MTP women

Thailand: A Postcard

A Fairtrader for over twenty years, Julie Miles often found herself reading about other people’s Meet The People holidays. She and her husband David longed to sign up for a tour, and after years of aspiring- they finally did it! Here she shares her unforgettable memories of our Thailand tour. 

Visiting silk producers in Ban No Pho:
Including spending the night in a chalet in the grounds of their enterprise. The project was led by an energetic and inspirational lade who is passionate about providing work for women in the area. Watching the women work as they prepared orders was fascinating.

silkAn evening visit to a temple:
It was magnificent and looked particularly beautiful in the evening sunlight. A peaceful time allowing us to reflect on the amazing things we had seen and experienced.

templeThe day spent with Tui & Brian on their organic rice farm:

Here we experienced working in the paddy fields and collecting giant snails which hold protect the rice plants. Fortunately, we didn’t eat snails! We also spent some time with local school children who showed us how to make table decorations from flowers and fruit.

Tui Brian

Our day with elephants:
Such an exhilarating experience being so close to these magnificent, clever animals with their amazing trunks. David also enjoyed learning how to make paper from elephant dung… an amazingly non-smelly process!


“We visited so many places which ordinary tourists would not have even known existed. We feel really privileged to have been able to have such wonderful experiences and now feel we’re in a better position to talk about the ins and outs of fair trade.”

You can find out more information about our tour to Thailand on our holiday page by clicking here.

For any questions and to check availability you can call Hannah in the office on 0191 2651110 or you can email us at

Vietnam: A behind-the-scenes look

Gateway World Shop’s Manager, and member of the BAFTS Board, Hazel Dobson, signed up for a Traidcraft Meet the People Tour to Vietnam last Autumn. She had previously visited Peru and Kathmandu on producer trips and thought her gallivanting days were over! She opted for Vietnam as it was a challenge for her to find out about a country which she had only ever associated with a horrific war in the 1960s, when she was a teenager. It was somewhere she would otherwise never had thought of visiting.

The visit was almost three weeks in total, with internal flights, two long road journeys, and two by river. The tour covered almost the entire country in that space of time (the bright orange country on the map). Vietnam is a long thin country with its Eastern coast bordering what the Vietnamese call the Indo-China Sea. It was a French colony from the middle of the 1800s and the people suffered a lot under the French. Vietnam is now a Communist Country -this was the reason for the Americans entering the war in the 1960s. Hazel was rarely aware of this fact on her visit, as visitors are very well catered for. Half the current population of 90 million is under the age of 25. Vietnam aspires to be a first-world country, and has good trade relations with Australia, but Russia is never mentioned. It seems to have a mixture of Hinduism, Buddhism, and veneration of dead relatives as its main religions.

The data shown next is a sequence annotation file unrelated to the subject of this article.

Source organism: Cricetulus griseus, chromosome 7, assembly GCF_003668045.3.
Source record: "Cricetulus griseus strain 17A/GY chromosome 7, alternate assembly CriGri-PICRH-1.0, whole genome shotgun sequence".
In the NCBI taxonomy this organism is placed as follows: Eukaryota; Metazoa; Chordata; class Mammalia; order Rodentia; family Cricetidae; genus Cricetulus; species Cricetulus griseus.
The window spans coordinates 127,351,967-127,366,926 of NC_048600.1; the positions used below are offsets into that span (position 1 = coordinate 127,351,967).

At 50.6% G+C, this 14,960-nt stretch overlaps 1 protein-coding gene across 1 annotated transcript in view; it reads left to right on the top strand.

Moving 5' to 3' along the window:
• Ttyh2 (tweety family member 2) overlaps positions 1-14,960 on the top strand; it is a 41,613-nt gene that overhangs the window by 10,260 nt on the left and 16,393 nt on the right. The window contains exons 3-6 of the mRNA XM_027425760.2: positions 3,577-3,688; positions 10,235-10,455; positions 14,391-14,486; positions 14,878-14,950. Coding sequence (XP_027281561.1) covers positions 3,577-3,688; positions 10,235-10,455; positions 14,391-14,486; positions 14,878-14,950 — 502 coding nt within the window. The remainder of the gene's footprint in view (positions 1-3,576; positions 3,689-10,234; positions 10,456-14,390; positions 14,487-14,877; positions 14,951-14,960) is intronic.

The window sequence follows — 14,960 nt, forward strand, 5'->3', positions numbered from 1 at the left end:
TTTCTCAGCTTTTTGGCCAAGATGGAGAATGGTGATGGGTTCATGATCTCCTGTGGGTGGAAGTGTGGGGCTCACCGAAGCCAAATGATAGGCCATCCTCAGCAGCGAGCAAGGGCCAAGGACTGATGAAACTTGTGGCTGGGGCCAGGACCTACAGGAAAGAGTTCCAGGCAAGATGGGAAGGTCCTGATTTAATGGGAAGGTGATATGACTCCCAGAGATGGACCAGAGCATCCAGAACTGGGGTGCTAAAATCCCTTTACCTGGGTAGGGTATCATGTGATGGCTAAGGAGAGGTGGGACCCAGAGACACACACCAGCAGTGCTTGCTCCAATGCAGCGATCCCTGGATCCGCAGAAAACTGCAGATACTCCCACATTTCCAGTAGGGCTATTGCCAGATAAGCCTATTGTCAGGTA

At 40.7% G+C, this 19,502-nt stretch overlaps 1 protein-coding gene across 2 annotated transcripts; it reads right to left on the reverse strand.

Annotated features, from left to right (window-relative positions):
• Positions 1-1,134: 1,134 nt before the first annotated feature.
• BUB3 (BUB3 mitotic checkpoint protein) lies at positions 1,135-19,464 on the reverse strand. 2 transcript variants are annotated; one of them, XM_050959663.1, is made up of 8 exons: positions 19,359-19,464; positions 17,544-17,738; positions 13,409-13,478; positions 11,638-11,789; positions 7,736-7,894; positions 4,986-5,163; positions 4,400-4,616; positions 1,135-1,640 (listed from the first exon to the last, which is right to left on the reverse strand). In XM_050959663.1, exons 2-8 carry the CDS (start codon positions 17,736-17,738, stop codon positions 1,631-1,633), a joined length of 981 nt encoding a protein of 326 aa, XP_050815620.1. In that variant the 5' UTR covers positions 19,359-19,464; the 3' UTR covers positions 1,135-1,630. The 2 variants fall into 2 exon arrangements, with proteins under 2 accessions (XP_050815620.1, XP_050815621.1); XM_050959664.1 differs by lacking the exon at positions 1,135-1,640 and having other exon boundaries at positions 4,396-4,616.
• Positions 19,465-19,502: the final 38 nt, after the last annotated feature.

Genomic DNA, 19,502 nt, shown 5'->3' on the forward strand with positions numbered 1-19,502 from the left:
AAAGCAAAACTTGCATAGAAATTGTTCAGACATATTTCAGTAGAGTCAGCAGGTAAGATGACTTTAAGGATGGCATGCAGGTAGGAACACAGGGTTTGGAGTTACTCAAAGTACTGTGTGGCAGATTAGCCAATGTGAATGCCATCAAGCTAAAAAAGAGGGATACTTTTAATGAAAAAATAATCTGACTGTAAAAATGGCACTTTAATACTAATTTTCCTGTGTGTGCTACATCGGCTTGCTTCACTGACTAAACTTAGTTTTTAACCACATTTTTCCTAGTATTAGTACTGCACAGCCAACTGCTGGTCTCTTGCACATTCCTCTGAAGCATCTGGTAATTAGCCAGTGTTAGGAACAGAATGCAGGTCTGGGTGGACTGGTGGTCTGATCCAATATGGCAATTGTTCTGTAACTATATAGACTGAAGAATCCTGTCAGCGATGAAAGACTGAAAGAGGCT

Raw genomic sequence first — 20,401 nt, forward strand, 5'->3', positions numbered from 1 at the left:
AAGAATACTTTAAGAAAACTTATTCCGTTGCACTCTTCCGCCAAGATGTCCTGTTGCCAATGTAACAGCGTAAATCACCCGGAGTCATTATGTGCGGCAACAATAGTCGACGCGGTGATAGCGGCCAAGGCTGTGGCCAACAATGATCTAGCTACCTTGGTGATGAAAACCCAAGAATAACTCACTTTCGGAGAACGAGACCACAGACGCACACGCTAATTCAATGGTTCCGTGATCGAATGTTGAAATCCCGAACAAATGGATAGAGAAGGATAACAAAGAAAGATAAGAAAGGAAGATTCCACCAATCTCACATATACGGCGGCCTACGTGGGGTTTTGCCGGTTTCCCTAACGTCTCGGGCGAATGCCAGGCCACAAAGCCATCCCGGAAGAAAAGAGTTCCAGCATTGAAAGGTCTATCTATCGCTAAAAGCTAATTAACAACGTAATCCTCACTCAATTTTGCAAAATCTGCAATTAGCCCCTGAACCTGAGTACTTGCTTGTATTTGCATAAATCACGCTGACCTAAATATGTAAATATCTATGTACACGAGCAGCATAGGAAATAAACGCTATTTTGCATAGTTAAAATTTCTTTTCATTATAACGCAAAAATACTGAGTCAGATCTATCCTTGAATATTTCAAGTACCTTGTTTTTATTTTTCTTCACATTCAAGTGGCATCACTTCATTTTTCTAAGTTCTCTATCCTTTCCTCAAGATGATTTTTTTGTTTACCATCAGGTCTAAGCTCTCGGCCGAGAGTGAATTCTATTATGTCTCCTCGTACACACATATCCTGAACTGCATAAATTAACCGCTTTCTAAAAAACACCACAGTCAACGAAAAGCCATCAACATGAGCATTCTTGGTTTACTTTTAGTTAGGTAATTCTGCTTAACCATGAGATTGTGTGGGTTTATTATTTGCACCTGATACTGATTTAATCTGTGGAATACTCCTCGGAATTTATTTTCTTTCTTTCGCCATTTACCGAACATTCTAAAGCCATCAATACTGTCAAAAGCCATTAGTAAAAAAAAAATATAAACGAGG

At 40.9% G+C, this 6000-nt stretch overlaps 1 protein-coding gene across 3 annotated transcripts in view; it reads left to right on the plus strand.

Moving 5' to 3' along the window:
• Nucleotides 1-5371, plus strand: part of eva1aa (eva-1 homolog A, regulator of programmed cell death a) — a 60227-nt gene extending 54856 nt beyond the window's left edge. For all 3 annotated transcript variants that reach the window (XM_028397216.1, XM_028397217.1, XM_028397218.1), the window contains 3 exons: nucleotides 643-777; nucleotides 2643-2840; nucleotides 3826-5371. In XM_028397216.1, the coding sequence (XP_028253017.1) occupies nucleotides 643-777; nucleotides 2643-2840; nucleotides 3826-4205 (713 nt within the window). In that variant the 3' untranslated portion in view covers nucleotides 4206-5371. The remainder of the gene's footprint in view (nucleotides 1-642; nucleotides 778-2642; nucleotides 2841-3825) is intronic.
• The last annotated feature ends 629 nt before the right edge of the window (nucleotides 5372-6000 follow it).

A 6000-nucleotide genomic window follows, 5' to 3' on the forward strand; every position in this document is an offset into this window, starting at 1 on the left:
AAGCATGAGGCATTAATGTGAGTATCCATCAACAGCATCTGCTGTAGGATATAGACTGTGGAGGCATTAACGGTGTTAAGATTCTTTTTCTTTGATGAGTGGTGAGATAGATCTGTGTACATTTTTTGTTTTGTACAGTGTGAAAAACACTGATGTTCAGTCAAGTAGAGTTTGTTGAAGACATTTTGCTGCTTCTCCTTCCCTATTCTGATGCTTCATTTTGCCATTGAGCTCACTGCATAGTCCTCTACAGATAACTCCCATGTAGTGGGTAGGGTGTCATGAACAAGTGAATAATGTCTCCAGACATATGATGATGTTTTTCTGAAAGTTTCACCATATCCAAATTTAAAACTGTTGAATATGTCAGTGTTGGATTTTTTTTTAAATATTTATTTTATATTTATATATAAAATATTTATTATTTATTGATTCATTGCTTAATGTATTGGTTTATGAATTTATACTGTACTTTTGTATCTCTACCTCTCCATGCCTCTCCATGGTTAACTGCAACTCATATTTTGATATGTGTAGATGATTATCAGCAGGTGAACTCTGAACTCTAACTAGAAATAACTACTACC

Her tour embraced many stops, including Hanoi (North), the capital City, Hoi An (about halfway down the country) and Saigon (in the South). Vietnam was very green and agriculture appeared good, with an abundance of fish and prawns. Livestock at local markets was still “on the hoof” alongside a never-ending array of noodles!

In terms of suppliers, the visitors went to see “Craft Link“, one of Traidcraft‘s suppliers, with over 40 artisan groups and around 5,000 artisans in the North of Vietnam. They work with many minority groups, (about 12% of the population) and a few traditional tribes who have been left behind as the economy improved. Typical crafts include lacquer works involving crushed egg shells, from designs created from the artisans’ own imagination or memory, or carving mother-of-pearl shells for the inlay.  This long process is repeated many times, dipped in lacquer, dried then rubbed smooth.

Some entire villages make furniture from bamboo, and smoke the wood first to harden it. Craft Link supports this industry by giving training in marketing their products, which are for local markets, not for export.

There were also visits to a social enterprise in the city of Hue, in which Traidcraft has had some input. It provides work opportunities for disabled and disadvantaged young people. One particular project stood out in Hoi, a fair trade project called “Reaching Out” for severely disabled young adults, many of whom were deaf-mute, and a silent tea room. This project has concentrated on marketing themselves locally and with great success. They produce bedding, tableware, woven and metal goods and more.

The tour included Mai Handicrafts, a Traidcraft supplier, and visiting some crocheting projects, in Central and Southern Vietnam. They saw workers packaging items and doing quality checks at Mai Handicrafts, as well as creating recycled paper products, although there was some doubt as to whether this project would be sustainable in the long-term.  All in all, there were some excellent social enterprises and fair trade businesses doing their best to keep traditional skills alive and work with some of the most vulnerable and marginalised members of their society.

Our next tour to Vietnam will be departing next November. Click here for more details or contact us in the office for more information and to check availability. You can call Hannah on 0191 2651110 or email us at